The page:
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A rumba of this American life


Courting Laura Providencia is Jack Pulaski’s first novel, and first major work since The St. Veronica Gig Stories(published by Zephyr) in 1986. Fifteen years in the writing, the novel bursts forth with a cast of characters that are sometimes warm and familiar, and at other times violently distorted as in a funhouse mirror. Courting Laura Providencia is a literary devotional; a rumba of this American life; a tale of love and the occasional fall or return to redemption.


It all started when I was in the seventh grade and decided to play hooky. The day suddenly turned dark and it rained. I took refuge in a public library, and from that day on my intermittent attendance of public schools never interfered with my reading. How this inexhaustible love became the need to write fiction is a mystery I am unable to analyze; it is sufficient that learning the craft of fiction requires more than one lifetime, and I’m a slow learner.


It is my hope that each chapter holds complete sway over the reader as a short story or novella would, and as the reader moves from chapter to chapter, the appreciation of the larger vision of the history, which is the inheritance of Isaac and Laura Providencia’s marriage, is conveyed to the reader with something of the same force and bafflement as is the experience of Isaac and Laura.


I have avoided the conventional movement of plot as a confluence of fate or destiny, and I hope that the kind of gratification that the reader usually finds in such symmetry will be surpassed by a keener sense of verisimilitude, and the mystery of all that makes up the life of Laura Providencia and Isaac. Everything happens at once and the multiple enchantments are also the story.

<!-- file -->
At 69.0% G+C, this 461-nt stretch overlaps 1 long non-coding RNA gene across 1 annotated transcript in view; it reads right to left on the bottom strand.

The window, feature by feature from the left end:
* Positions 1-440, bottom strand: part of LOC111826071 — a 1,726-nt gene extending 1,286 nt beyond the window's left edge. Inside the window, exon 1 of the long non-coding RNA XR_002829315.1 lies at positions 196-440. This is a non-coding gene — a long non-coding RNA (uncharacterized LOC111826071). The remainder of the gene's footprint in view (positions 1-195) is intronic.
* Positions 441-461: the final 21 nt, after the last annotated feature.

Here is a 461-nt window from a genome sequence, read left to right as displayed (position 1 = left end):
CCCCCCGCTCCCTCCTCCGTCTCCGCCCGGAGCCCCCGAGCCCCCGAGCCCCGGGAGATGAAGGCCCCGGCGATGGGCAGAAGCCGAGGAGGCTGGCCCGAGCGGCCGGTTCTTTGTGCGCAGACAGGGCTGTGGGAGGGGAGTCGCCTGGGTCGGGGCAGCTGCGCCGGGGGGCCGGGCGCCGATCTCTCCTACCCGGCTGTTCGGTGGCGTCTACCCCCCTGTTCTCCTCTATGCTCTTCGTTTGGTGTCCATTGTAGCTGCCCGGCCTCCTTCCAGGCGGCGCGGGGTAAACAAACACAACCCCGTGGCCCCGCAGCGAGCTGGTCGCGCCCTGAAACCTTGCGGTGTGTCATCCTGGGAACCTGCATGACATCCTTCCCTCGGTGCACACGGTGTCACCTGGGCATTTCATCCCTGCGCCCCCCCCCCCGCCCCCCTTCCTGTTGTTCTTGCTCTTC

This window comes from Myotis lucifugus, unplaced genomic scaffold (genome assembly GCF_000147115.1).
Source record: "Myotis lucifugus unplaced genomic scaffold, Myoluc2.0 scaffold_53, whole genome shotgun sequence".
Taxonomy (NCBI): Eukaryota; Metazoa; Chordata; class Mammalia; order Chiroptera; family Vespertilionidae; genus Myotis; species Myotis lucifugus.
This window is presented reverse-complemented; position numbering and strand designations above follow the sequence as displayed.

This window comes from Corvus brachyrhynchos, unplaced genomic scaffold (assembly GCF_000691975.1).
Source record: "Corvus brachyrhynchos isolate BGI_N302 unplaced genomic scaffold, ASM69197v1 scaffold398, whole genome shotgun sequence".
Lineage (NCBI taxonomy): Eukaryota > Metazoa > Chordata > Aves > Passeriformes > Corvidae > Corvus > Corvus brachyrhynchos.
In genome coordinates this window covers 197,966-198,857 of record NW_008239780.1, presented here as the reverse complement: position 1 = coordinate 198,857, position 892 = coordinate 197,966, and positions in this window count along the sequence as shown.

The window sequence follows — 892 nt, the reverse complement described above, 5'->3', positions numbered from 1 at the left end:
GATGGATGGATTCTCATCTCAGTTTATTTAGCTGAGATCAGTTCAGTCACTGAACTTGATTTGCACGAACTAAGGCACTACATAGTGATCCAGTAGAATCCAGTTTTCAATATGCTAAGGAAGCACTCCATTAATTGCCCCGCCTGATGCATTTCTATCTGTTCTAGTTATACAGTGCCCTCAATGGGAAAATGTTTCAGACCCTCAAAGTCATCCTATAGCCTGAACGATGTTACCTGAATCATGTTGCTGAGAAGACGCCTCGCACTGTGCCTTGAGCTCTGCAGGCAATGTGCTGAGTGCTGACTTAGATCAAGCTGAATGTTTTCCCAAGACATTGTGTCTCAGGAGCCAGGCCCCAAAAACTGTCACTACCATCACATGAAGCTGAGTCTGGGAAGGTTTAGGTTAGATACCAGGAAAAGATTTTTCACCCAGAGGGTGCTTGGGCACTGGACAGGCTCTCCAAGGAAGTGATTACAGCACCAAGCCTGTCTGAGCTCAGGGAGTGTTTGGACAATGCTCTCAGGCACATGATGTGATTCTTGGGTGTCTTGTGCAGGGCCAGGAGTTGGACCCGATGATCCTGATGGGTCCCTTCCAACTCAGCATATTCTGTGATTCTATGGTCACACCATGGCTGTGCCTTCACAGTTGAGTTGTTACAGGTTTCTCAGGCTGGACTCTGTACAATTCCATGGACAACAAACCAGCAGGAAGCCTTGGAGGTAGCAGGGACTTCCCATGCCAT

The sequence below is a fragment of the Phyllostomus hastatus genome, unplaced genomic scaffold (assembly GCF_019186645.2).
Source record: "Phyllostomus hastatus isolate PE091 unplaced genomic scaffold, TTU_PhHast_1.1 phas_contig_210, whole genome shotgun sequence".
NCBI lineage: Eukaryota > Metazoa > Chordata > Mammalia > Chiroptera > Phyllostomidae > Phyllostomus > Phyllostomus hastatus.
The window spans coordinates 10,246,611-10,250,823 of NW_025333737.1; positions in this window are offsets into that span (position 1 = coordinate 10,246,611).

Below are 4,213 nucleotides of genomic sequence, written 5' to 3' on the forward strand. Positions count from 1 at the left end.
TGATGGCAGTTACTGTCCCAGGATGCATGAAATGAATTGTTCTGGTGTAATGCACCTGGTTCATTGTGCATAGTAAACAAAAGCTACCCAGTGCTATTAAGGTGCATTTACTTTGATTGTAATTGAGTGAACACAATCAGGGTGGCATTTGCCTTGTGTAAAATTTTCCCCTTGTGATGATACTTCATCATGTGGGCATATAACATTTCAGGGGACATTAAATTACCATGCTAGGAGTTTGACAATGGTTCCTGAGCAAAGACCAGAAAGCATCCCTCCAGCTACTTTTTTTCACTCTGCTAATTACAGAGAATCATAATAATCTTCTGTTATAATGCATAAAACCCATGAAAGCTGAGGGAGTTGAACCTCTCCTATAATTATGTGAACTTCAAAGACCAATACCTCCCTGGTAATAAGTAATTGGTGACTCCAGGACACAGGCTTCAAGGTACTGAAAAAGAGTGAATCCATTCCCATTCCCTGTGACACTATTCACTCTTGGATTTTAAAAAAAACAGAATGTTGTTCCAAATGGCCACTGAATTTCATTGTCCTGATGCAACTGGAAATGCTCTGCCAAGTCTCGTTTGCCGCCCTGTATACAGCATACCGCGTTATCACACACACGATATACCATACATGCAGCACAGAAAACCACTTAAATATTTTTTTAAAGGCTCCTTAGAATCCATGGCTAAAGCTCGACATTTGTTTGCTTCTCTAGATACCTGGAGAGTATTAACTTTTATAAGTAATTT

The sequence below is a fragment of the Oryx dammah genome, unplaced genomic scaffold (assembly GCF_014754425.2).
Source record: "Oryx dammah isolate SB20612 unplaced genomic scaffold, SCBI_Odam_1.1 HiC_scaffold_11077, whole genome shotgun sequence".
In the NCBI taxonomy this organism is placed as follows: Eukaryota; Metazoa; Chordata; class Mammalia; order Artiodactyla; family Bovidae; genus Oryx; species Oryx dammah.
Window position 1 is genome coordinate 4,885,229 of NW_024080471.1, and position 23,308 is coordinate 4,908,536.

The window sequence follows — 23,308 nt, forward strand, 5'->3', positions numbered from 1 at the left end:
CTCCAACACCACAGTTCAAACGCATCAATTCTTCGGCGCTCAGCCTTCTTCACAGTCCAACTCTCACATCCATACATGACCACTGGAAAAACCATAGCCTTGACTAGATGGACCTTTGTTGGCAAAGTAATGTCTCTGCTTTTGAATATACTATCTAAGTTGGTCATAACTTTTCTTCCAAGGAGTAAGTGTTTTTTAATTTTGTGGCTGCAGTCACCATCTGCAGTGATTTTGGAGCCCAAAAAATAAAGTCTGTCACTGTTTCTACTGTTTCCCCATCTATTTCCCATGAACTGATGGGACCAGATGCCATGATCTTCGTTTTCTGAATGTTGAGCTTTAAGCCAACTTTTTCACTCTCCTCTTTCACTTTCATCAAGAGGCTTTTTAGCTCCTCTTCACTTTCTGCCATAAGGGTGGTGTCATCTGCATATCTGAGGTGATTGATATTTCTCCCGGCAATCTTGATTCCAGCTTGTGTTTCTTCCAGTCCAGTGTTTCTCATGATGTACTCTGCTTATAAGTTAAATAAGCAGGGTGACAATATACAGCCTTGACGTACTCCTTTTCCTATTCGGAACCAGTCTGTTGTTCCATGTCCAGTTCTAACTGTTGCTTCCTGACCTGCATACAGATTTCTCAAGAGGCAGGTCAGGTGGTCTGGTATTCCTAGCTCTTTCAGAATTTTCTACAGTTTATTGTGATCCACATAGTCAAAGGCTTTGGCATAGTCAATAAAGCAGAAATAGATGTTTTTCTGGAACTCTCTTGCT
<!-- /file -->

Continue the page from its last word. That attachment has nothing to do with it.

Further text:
It may be that I’ve worried too much over the issue of genre, though I’m not truly concerned with vindicating any theory, but rather making use of the story telling strengths of the various forms of fiction; and what were the startling innovations of Garcia Marquez, J.B. Singer, and others are now conventions—an arsenal and a means of enriching the reading experience of readers.
—Jack Pulaski, Fall 2001






Isaac thought, before Laura the world had never been worth the trouble; and her knees, her knees were worth a decade of devotion. His mother was saying, “So I understand your mother is a widow? She works?” Laura said, “Yes.” “In a factory?” “Yes. She takes home piecework; she makes dresses. She made the suit I'm wearing.” “It's very fine,” his mother said, taking up the hem of Laura's skirt in her hand and examining it closely; and, “It's not easy for a woman alone.” Laura nodded. “You met Isaac at City College?” “Yes.” “That's nice, your mother—a widow alone—to work and maintain like that. She must be a wonderful person.” “Yes, she is,” Laura agreed. Isaac thought, this too is a story, and it's almost true. Mrs. Milagros worked in a dress factory, she had made Laura's suit, and she was certainly alone. It could be said that her life resembled the life of a widow.